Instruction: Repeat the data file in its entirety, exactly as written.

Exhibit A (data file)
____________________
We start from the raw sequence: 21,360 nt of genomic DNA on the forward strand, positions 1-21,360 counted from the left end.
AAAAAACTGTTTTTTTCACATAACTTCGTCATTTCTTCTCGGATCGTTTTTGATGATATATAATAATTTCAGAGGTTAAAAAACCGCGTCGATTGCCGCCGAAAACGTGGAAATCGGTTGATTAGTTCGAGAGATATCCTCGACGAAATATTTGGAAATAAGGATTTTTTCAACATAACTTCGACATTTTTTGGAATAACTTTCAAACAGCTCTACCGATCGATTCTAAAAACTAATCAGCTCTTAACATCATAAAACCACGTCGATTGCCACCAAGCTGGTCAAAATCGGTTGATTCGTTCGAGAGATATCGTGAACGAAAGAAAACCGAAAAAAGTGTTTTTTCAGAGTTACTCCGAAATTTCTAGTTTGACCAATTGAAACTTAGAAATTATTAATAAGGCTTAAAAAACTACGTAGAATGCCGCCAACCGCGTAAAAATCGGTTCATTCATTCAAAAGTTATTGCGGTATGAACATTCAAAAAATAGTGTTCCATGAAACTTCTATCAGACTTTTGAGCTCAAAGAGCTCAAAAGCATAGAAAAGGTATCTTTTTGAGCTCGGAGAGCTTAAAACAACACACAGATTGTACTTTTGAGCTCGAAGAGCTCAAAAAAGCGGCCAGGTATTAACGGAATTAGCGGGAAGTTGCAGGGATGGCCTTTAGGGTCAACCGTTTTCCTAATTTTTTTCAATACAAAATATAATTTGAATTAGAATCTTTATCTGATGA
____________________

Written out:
We start from the raw sequence: 21,360 nt of genomic DNA on the forward strand, positions 1-21,360 counted from the left end.
AAAAAACTGTTTTTTTCACATAACTTCGTCATTTCTTCTCGGATCGTTTTTGATGATATATAATAATTTCAGAGGTTAAAAAACCGCGTCGATTGCCGCCGAAAACGTGGAAATCGGTTGATTAGTTCGAGAGATATCCTCGACGAAATATTTGGAAATAAGGATTTTTTCAACATAACTTCGACATTTTTTGGAATAACTTTCAAACAGCTCTACCGATCGATTCTAAAAACTAATCAGCTCTTAACATCATAAAACCACGTCGATTGCCACCAAGCTGGTCAAAATCGGTTGATTCGTTCGAGAGATATCGTGAACGAAAGAAAACCGAAAAAAGTGTTTTTTCAGAGTTACTCCGAAATTTCTAGTTTGACCAATTGAAACTTAGAAATTATTAATAAGGCTTAAAAAACTACGTAGAATGCCGCCAACCGCGTAAAAATCGGTTCATTCATTCAAAAGTTATTGCGGTATGAACATTCAAAAAATAGTGTTCCATGAAACTTCTATCAGACTTTTGAGCTCAAAGAGCTCAAAAGCATAGAAAAGGTATCTTTTTGAGCTCGGAGAGCTTAAAACAACACACAGATTGTACTTTTGAGCTCGAAGAGCTCAAAAAAGCGGCCAGGTATTAACGGAATTAGCGGGAAGTTGCAGGGATGGCCTTTAGGGTCAACCGTTTTCCTAATTTTTTTCAATACAAAATATAATTTGAATTAGAATCTTTATCTGATGA